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People v. Jerrick

ILLINOIS APPELLATE COURT — FIRST DISTRICT (4TH DIVISION) SENTENCE VACATED AND CAUSE REMANDED.


OPINION FILED JULY 20, 1978.

THE PEOPLE OF THE STATE OF ILLINOIS, PLAINTIFF-APPELLEE,

v.

CHARLES JERRICK, DEFENDANT-APPELLANT.

APPEAL from the Circuit Court of Cook County; the Hon. FRANK B. MACHALA, Judge, presiding.

MR. JUSTICE LINN DELIVERED THE OPINION OF THE COURT:

At the conclusion of a jury trial in the circuit court of Cook County, defendant, Charles Jerrick, was found guilty of attempted robbery (Ill. Rev. Stat. 1977, ch. 38, pars. 8-4, 18-1). The trial court invoked the extended term provision of the Unified Code of Corrections (Ill. Rev. Stat. 1977, ch. 38, par. 1005-8-2) and sentenced the defendant to a term of 3 1/3 years to 20 years imprisonment.

On appeal, defendant contends that the sentence imposed must be vacated and the cause remanded for resentencing due to the trial court's failure to comply with the examination and report requirement in the extended term provision of the Unified Code (Ill. Rev. Stat. 1977, ch. 38, par. 1005-8-2).

We agree. Accordingly, we vacate the sentence imposed and remand this cause for a new sentencing hearing.

The pertinent facts disclose that at the conclusion of trial, the jury deliberated and found the defendant guilty of attempted robbery. The trial judge ordered that a written presentence investigation report be prepared (Ill. Rev. Stat. 1977, ch. 38, par. 1005-3-1) and continued the matter for a later sentencing hearing.

When the court reconvened, the State requested that the defendant be sentenced under the extended term provision of the Unified Code of Corrections (Ill. Rev. Stat. 1977, ch. 38, par. 1005-8-2). Defense counsel pointed out that section 5-8-2(b) specifically provides that before a defendant is sentenced under the extended term statute, he first must be committed to the Department of Corrections for diagnostic examination. The trial judge responded that he had read the presentence investigation report and also found: (1) that the defendant had inflicted serious bodily injury on the victim of the attempted robbery; and (2) that the defendant presented a continuing risk to the public safety. The trial judge then stated:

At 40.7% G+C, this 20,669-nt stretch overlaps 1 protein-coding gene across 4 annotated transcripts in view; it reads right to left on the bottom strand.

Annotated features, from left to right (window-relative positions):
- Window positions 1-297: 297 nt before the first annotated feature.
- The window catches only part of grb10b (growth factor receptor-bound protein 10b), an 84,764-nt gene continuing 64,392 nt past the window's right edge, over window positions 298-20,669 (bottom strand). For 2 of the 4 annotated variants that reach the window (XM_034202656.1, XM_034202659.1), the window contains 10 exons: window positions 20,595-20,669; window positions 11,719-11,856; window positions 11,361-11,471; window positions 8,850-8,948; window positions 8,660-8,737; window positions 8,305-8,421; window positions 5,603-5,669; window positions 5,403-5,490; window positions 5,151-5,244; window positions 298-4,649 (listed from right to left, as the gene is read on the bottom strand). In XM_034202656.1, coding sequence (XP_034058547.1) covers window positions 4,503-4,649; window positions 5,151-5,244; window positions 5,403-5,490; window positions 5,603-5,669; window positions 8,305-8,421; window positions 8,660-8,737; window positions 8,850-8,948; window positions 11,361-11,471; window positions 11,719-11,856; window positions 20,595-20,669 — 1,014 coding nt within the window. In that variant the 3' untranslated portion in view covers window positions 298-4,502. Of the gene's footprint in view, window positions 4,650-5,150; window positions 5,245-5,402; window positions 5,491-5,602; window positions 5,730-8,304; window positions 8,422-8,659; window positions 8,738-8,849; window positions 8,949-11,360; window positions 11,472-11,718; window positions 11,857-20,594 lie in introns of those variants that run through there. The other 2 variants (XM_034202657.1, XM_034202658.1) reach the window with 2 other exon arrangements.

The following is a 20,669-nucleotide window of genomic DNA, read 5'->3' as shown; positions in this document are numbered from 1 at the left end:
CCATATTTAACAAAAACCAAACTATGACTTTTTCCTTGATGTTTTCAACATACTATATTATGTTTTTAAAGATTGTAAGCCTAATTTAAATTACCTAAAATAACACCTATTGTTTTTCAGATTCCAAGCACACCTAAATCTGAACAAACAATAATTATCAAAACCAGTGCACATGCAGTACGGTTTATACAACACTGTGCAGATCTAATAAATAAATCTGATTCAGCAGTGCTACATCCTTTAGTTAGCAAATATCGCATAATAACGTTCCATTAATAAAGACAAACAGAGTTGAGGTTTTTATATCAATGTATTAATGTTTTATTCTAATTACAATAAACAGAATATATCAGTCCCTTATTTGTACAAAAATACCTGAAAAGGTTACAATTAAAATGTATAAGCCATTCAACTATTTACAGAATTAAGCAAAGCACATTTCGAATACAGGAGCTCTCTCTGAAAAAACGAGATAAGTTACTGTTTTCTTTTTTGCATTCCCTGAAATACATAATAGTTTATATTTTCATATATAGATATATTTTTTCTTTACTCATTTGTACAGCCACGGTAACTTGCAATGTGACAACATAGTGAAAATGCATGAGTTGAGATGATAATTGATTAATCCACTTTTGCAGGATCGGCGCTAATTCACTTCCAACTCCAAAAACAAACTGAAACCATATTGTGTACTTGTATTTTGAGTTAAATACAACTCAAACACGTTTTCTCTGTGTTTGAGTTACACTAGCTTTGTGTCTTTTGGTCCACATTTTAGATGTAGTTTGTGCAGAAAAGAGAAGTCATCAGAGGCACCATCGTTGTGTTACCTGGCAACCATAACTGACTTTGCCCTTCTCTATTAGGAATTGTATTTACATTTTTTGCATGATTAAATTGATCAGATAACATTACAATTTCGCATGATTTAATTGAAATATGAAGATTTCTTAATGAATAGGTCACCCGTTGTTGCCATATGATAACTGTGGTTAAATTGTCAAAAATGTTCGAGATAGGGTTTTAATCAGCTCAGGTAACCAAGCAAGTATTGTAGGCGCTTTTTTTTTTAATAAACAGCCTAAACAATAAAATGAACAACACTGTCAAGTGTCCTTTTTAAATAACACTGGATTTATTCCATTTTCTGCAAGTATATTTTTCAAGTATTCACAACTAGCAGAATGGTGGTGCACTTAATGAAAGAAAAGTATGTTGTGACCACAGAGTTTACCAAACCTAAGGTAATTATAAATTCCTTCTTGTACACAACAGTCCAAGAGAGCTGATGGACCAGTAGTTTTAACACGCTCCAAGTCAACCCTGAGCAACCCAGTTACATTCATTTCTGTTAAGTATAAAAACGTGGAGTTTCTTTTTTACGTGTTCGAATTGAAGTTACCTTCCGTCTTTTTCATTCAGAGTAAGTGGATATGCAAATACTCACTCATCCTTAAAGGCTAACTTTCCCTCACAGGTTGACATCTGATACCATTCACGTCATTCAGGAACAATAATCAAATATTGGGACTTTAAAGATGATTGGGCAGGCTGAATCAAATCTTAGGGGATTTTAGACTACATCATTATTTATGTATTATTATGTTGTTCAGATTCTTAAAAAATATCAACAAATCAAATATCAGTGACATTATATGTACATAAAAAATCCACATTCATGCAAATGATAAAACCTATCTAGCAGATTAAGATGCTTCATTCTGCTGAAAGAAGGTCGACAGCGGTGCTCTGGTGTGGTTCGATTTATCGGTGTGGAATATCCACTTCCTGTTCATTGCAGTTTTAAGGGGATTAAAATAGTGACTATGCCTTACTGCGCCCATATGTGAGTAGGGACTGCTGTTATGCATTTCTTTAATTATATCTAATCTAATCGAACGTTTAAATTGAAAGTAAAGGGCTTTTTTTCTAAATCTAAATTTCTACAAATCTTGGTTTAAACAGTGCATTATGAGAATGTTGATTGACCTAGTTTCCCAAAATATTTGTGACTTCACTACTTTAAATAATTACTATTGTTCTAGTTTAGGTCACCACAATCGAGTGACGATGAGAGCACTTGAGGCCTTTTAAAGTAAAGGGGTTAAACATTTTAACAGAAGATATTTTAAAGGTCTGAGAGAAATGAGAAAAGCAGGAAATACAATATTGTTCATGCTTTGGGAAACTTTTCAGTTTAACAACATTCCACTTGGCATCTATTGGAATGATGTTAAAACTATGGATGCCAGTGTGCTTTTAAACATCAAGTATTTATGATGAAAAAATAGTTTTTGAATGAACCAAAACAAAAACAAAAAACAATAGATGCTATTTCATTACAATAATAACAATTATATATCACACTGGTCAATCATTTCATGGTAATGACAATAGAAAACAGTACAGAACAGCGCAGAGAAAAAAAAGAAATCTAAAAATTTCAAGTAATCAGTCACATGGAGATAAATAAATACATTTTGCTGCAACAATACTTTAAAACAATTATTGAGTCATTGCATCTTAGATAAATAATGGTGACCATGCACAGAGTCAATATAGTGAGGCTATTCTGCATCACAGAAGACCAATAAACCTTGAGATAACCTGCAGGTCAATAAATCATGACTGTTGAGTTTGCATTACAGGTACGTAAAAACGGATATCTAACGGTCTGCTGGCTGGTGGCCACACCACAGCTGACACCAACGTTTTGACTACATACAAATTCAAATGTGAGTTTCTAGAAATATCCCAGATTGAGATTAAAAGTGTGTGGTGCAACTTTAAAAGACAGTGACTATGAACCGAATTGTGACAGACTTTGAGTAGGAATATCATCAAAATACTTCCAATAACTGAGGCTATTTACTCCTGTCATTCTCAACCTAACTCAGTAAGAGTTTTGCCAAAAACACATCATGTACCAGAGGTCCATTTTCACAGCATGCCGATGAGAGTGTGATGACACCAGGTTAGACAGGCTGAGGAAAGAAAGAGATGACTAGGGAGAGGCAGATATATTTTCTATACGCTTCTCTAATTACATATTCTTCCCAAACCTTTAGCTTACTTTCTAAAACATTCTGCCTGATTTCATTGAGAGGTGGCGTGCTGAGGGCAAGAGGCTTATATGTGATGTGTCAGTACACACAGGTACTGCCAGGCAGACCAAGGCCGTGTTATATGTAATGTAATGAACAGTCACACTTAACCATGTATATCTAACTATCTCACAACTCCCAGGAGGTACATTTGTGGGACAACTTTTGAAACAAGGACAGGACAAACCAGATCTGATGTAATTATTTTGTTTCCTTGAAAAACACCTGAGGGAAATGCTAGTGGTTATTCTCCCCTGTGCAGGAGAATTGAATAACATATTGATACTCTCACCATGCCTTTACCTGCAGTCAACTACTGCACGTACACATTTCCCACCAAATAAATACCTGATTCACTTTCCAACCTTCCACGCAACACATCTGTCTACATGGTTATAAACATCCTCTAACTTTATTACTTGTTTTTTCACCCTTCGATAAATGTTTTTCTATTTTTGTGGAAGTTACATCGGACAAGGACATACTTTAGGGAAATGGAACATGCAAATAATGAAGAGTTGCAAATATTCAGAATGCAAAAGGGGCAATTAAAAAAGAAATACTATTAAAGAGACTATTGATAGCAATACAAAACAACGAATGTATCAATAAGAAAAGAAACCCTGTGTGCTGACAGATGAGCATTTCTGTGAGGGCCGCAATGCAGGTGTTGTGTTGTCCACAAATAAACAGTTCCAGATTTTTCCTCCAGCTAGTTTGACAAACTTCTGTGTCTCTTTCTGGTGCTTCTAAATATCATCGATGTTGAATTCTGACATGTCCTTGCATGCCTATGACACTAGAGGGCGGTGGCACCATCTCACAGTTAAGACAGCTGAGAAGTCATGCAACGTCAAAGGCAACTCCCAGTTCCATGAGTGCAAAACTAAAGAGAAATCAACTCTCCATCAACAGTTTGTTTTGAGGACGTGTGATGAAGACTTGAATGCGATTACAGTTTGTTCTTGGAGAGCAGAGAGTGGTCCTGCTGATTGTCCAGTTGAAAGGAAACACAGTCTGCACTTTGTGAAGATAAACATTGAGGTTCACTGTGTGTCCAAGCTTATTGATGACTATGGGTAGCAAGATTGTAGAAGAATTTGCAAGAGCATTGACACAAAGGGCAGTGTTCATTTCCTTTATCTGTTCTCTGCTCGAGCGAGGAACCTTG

"THE COURT: Now, counsel, * * * I can see no purpose whatsoever of having any agency report on anything along these lines when I have made the findings that I have made. That is the way I read it. It makes no sense to me as it now reads, and I wouldn't know what the jail could possibly report to me.

Would you suggest what they might report to me if I sent him there for sixty days, what would I expect or what could I expect?

MR. KUNZ: Your Honor, I am not sure of that. I don't know whether the department has, in fact, certified to the Court that it is prepared even to make the examination which, in my reading of the statute, is required prior to any imposition of sentence under this statute.

If your Honor reads the statute differently, I must, of course, defer to your reading.

THE COURT: I can see no purpose in that section for this particular case."

The trial judge sentenced the defendant to a term of 3 1/3 years to 20 years imprisonment. The 20-year maximum is double the standard 10-year maximum sentence for attempted robbery, a Class 3 felony (Ill. Rev. Stat. 1977, ch. 38, pars. 8-4(c)(3), 1005-8-1(b)(4)). This appeal followed.

OPINION

The defendant does not claim that the trial court erred in invoking the extended term provision of the Unified Code of Corrections when sentencing him for his attempted robbery conviction. Rather, the defendant contends that he should not have been sentenced under the extended term provision until he had first been committed to the Department of Corrections for examination followed by a report to the court. We agree.

In certain cases a trial judge may invoke the extended term provision of the Unified Code of Corrections in sentencing an individual convicted of a felony. The extended term provision states in relevant part:

"(a) The court may sentence a defendant who is 17 years of age or older and convicted of a felony in which he inflicted or attempted to inflict serious bodily injury to another, * * * to a term not to exceed twice the maximum sentence that could be imposed * * *, if the court finds the defendant presents a continuing risk of physical harm to the public, and that such a period of confined correctional treatment or custody is required for the protection of the public.